Deeks S.G.,San Francisco General Hospital |
Lewin S.R.,Monash University |
Lewin S.R.,Burnet Institute |
Havlir D.V.,San Francisco General Hospital
The Lancet | Year: 2013
The success of antiretroviral therapy has led some people to now ask whether the end of AIDS is possible. For patients who are motivated to take therapy and who have access to lifelong treatment, AIDS-related illnesses are no longer the primary threat, but a new set of HIV-associated complications have emerged, resulting in a novel chronic disease that for many will span several decades of life. Treatment does not fully restore immune health; as a result, several infl ammation-associated or immunodefi ciency complications such as cardiovascular disease and cancer are increasing in importance. Cumulative toxic eff ects from exposure to antiretroviral drugs for decades can cause clinically-relevant metabolic disturbances and end-organ damage. Concerns are growing that the multimorbidity associated with HIV disease could aff ect healthy ageing and overwhelm some health-care systems, particularly those in resource-limited regions that have yet to develop a chronic care model fully. In view of the problems inherent in the treatment and care for patients with a chronic disease that might persist for several decades, a global eff ort to identify a cure is now underway.
Chan J.A.,Burnet Institute
Cellular and molecular life sciences : CMLS | Year: 2014
Understanding the targets and mechanisms of human immunity to malaria caused by Plasmodium falciparum is crucial for advancing effective vaccines and developing tools for measuring immunity and exposure in populations. Acquired immunity to malaria predominantly targets the blood stage of infection when merozoites of Plasmodium spp. infect erythrocytes and replicate within them. During the intra-erythrocytic development of P. falciparum, numerous parasite-derived antigens are expressed on the surface of infected erythrocytes (IEs). These antigens enable P. falciparum-IEs to adhere in the vasculature and accumulate in multiple organs, which is a key process in the pathogenesis of disease. IE surface antigens, often referred to as variant surface antigens, are important targets of acquired protective immunity and include PfEMP1, RIFIN, STEVOR and SURFIN. These antigens are highly polymorphic and encoded by multigene families, which generate substantial antigenic diversity to mediate immune evasion. The most important immune target appears to be PfEMP1, which is a major ligand for vascular adhesion and sequestration of IEs. Studies are beginning to identify specific variants of PfEMP1 linked to disease pathogenesis that may be suitable for vaccine development, but overcoming antigenic diversity in PfEMP1 remains a major challenge. Much less is known about other surface antigens, or antigens on the surface of gametocyte-IEs, the effector mechanisms that mediate immunity, and how immunity is acquired and maintained over time; these are important topics for future research.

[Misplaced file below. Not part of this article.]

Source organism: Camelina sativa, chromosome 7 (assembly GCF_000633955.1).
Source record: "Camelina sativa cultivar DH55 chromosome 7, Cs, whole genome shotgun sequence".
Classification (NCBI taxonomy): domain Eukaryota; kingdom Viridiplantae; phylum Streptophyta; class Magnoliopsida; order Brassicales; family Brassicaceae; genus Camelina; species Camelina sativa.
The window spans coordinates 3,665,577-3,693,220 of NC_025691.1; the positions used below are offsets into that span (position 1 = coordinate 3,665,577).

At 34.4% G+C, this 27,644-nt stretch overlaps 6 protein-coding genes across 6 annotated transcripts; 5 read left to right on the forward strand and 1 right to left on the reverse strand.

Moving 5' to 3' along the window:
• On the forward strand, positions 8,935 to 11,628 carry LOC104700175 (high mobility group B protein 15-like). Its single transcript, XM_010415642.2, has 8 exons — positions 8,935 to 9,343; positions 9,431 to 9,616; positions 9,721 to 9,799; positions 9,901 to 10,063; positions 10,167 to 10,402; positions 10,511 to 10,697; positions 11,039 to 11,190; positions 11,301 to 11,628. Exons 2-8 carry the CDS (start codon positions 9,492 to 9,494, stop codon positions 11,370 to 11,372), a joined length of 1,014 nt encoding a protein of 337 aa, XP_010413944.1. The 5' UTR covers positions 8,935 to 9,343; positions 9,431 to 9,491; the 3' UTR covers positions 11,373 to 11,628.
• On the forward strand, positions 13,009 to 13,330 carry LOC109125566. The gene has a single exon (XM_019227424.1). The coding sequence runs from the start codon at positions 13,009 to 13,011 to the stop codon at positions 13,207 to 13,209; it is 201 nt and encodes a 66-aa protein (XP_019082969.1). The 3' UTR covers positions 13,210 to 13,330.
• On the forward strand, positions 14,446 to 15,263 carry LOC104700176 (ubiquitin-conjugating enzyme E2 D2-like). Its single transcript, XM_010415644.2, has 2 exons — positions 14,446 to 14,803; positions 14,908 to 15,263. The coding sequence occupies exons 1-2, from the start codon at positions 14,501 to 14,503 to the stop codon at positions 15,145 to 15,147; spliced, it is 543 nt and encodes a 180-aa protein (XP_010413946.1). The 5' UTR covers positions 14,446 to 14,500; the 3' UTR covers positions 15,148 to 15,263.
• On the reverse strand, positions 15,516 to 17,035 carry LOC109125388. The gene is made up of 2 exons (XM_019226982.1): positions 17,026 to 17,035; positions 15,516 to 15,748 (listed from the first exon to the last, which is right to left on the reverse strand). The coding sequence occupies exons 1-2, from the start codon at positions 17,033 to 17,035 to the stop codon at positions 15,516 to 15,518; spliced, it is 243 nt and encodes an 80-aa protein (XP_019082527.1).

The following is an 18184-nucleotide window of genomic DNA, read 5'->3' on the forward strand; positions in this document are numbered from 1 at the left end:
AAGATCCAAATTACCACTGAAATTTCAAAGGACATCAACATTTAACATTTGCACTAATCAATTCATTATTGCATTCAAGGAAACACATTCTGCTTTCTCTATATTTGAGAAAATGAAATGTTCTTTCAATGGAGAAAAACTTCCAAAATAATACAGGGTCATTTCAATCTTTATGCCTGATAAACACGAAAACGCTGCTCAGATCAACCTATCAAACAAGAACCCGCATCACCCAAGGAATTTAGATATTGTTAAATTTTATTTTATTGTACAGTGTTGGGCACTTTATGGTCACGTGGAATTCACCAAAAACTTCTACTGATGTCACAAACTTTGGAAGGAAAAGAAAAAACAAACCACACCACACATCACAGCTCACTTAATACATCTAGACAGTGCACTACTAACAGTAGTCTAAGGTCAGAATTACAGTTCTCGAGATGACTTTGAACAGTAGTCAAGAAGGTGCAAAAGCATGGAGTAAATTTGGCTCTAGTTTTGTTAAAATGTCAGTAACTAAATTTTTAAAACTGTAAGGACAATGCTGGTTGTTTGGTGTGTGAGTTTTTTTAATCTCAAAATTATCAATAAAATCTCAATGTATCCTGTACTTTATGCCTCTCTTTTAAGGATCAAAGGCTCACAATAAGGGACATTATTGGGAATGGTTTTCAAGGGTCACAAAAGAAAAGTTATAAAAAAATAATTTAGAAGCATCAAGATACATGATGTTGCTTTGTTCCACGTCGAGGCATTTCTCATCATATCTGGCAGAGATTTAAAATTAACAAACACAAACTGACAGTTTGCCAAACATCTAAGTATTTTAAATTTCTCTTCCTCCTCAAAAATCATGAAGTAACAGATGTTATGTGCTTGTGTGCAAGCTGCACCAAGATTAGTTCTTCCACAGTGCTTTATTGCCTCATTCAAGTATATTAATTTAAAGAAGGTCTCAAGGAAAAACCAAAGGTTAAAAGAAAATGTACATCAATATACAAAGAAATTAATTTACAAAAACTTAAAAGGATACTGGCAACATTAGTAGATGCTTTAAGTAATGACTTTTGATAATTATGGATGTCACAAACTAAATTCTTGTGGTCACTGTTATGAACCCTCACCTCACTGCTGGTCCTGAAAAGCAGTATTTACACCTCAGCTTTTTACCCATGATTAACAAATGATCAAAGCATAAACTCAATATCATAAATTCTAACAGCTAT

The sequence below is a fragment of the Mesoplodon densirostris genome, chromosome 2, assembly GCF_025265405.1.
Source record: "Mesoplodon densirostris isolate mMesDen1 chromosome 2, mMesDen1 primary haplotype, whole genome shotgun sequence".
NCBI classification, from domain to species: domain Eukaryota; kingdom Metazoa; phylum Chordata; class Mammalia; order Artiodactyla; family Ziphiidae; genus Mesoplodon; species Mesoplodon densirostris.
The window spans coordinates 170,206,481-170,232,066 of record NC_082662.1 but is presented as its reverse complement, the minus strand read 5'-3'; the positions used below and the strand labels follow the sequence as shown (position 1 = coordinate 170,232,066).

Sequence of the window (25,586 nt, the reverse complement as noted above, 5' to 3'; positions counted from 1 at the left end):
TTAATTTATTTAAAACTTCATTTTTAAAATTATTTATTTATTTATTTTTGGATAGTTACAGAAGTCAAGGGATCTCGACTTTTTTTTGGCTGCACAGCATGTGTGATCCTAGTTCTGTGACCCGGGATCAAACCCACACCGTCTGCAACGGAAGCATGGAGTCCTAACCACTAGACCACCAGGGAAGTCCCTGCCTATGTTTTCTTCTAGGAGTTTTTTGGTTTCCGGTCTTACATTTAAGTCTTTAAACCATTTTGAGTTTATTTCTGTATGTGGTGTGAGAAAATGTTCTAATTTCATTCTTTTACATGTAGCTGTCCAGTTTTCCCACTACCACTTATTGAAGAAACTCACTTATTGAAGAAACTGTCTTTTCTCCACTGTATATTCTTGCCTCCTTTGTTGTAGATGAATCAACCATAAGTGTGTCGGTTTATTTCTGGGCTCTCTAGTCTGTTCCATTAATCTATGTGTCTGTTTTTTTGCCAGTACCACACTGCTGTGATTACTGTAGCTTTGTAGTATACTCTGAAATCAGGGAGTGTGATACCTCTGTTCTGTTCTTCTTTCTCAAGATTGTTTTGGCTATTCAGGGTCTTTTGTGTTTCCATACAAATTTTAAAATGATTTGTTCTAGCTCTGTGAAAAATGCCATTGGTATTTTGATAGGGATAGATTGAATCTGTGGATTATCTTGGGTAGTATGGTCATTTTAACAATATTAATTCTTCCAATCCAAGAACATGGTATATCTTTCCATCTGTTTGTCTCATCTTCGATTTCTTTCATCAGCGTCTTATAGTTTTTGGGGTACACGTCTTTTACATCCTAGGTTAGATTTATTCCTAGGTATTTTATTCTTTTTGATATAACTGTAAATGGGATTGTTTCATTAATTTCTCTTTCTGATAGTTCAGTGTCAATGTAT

Degenhardt L.,University of New South Wales |
Degenhardt L.,Burnet Institute |
Hall W.,University of Queensland
The Lancet | Year: 2012
This paper summarises data for the prevalence, correlates, and probable adverse health consequences of problem use of amphetamines, cannabis, cocaine, and opioids. We discuss findings from systematic reviews of the prevalence of illicit drug use and dependence, remission from dependence, and mortality in illicit drug users, and evidence for acute and chronic effects of illicit drug use. We outline the regional and global distribution of use and estimated health burden from illicit drugs. These distributions are likely to be underestimates because they have not included all adverse outcomes of drug use and exclude those of cannabis - the mostly widely used illicit drug. In high-income countries, illicit drug use contributes less to the burden of disease than does tobacco but a substantial proportion of that due to alcohol. The major adverse health effects of cannabis use are dependence and probably psychotic disorders and other mental disorders. The health-related harms of cannabis use differ from those of amphetamine, cocaine, and opioid use, in that cannabis contributes little to mortality. Intelligent policy responses to drug problems need better data for the prevalence of different types of illicit drug use and the harms that their use causes globally. This need is especially urgent in high-income countries with substantial rates of illicit drug use and in low-income and middle-income countries close to illicit drug production areas. © 2012 Elsevier Ltd.